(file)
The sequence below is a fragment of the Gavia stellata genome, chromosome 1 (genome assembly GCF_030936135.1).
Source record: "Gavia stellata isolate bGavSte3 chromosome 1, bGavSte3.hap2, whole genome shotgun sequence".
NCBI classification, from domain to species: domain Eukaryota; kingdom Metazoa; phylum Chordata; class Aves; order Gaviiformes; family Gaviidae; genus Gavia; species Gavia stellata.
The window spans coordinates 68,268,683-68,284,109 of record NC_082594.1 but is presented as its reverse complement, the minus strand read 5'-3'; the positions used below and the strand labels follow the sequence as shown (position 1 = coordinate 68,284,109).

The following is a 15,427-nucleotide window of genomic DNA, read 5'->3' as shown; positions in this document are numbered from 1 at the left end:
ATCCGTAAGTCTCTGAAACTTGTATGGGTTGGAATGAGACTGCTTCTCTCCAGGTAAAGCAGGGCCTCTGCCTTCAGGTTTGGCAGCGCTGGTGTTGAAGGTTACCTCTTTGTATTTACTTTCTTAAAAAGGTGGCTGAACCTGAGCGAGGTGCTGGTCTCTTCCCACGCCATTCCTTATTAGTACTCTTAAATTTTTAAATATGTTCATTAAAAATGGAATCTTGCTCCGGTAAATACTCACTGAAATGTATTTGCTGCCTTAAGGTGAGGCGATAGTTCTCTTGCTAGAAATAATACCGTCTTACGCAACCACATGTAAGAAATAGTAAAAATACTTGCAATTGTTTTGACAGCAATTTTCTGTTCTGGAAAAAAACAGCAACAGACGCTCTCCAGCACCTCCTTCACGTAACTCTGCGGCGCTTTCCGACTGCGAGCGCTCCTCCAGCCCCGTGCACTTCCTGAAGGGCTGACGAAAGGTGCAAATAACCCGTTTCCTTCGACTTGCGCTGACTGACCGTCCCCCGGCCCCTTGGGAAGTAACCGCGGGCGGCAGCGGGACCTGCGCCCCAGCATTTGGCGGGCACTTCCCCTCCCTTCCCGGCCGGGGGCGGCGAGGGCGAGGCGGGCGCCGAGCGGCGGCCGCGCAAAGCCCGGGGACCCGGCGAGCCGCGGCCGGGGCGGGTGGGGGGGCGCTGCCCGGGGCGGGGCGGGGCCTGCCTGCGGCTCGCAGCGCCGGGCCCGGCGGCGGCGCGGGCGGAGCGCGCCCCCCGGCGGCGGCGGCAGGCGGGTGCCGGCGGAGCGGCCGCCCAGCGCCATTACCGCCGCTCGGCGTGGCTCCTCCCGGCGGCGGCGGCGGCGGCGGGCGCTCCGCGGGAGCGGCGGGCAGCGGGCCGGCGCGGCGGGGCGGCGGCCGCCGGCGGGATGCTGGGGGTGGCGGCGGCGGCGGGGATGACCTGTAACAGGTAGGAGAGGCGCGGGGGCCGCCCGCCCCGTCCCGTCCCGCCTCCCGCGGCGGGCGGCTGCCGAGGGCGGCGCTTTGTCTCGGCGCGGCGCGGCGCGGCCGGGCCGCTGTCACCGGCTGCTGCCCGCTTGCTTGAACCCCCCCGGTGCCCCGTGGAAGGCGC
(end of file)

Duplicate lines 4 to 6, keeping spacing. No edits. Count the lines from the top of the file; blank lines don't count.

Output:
The window spans coordinates 68,268,683-68,284,109 of record NC_082594.1 but is presented as its reverse complement, the minus strand read 5'-3'; the positions used below and the strand labels follow the sequence as shown (position 1 = coordinate 68,284,109).

The following is a 15,427-nucleotide window of genomic DNA, read 5'->3' as shown; positions in this document are numbered from 1 at the left end:
ATCCGTAAGTCTCTGAAACTTGTATGGGTTGGAATGAGACTGCTTCTCTCCAGGTAAAGCAGGGCCTCTGCCTTCAGGTTTGGCAGCGCTGGTGTTGAAGGTTACCTCTTTGTATTTACTTTCTTAAAAAGGTGGCTGAACCTGAGCGAGGTGCTGGTCTCTTCCCACGCCATTCCTTATTAGTACTCTTAAATTTTTAAATATGTTCATTAAAAATGGAATCTTGCTCCGGTAAATACTCACTGAAATGTATTTGCTGCCTTAAGGTGAGGCGATAGTTCTCTTGCTAGAAATAATACCGTCTTACGCAACCACATGTAAGAAATAGTAAAAATACTTGCAATTGTTTTGACAGCAATTTTCTGTTCTGGAAAAAAACAGCAACAGACGCTCTCCAGCACCTCCTTCACGTAACTCTGCGGCGCTTTCCGACTGCGAGCGCTCCTCCAGCCCCGTGCACTTCCTGAAGGGCTGACGAAAGGTGCAAATAACCCGTTTCCTTCGACTTGCGCTGACTGACCGTCCCCCGGCCCCTTGGGAAGTAACCGCGGGCGGCAGCGGGACCTGCGCCCCAGCATTTGGCGGGCACTTCCCCTCCCTTCCCGGCCGGGGGCGGCGAGGGCGAGGCGGGCGCCGAGCGGCGGCCGCGCAAAGCCCGGGGACCCGGCGAGCCGCGGCCGGGGCGGGTGGGGGGGCGCTGCCCGGGGCGGGGCGGGGCCTGCCTGCGGCTCGCAGCGCCGGGCCCGGCGGCGGCGCGGGCGGAGCGCGCCCCCCGGCGGCGGCGGCAGGCGGGTGCCGGCGGAGCGGCCGCCCAGCGCCATTACCGCCGCTCGGCGTGGCTCCTCCCGGCGGCGGCGGCGGCGGCGGGCGCTCCGCGGGAGCGGCGGGCAGCGGGCCGGCGCGGCGGGGCGGCGGCCGCCGGCGGGATGCTGGGGGTGGCGGCGGCGGCGGGGATGACCTGTAACAGGTAGGAGAGGCGCGGGGGCCGCCCGCCCCGTCCCGTCCCGCCTCCCGCGGCGGGCGGCTGCCGAGGGCGGCGCTTTGTCTCGGCGCGGCGCGGCGCGGCCGGGCCGCTGTCACCGGCTGCTGCCCGCTTGCTTGAACCCCCCCGGTGCCCCGTGGAAGGCGC